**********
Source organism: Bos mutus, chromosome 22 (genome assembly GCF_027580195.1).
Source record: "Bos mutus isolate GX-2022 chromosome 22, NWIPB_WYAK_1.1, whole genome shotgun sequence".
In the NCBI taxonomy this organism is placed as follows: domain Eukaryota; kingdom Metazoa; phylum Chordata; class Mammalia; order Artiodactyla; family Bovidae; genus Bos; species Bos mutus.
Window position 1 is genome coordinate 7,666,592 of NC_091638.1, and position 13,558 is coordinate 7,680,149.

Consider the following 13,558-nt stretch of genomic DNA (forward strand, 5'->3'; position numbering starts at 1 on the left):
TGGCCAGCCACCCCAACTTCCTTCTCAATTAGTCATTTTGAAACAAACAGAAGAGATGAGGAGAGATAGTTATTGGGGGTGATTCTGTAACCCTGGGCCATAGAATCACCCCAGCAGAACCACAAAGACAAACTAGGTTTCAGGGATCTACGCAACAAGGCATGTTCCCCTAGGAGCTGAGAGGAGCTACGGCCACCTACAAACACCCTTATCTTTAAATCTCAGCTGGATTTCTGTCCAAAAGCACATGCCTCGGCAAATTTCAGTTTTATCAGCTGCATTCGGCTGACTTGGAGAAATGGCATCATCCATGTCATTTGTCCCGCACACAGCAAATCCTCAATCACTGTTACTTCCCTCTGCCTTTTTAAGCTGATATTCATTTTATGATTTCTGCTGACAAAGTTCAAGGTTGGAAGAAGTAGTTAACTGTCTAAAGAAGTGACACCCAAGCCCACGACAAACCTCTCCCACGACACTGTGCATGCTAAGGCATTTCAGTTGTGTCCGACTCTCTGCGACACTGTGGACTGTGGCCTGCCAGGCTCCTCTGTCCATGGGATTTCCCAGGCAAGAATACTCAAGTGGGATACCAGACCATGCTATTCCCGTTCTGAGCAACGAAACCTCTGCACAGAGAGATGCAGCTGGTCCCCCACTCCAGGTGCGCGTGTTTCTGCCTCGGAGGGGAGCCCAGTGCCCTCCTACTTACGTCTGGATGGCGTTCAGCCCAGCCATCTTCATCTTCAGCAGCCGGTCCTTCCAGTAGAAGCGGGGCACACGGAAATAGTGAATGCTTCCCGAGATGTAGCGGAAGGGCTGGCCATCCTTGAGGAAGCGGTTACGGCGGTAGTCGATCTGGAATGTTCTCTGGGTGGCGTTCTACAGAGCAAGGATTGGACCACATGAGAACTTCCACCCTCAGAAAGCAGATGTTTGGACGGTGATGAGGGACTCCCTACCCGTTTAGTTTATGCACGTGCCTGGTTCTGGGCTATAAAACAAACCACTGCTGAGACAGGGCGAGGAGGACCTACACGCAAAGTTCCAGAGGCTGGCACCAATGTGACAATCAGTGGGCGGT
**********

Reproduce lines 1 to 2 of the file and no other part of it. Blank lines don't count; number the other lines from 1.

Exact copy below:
Source organism: Bos mutus, chromosome 22 (genome assembly GCF_027580195.1).
Source record: "Bos mutus isolate GX-2022 chromosome 22, NWIPB_WYAK_1.1, whole genome shotgun sequence".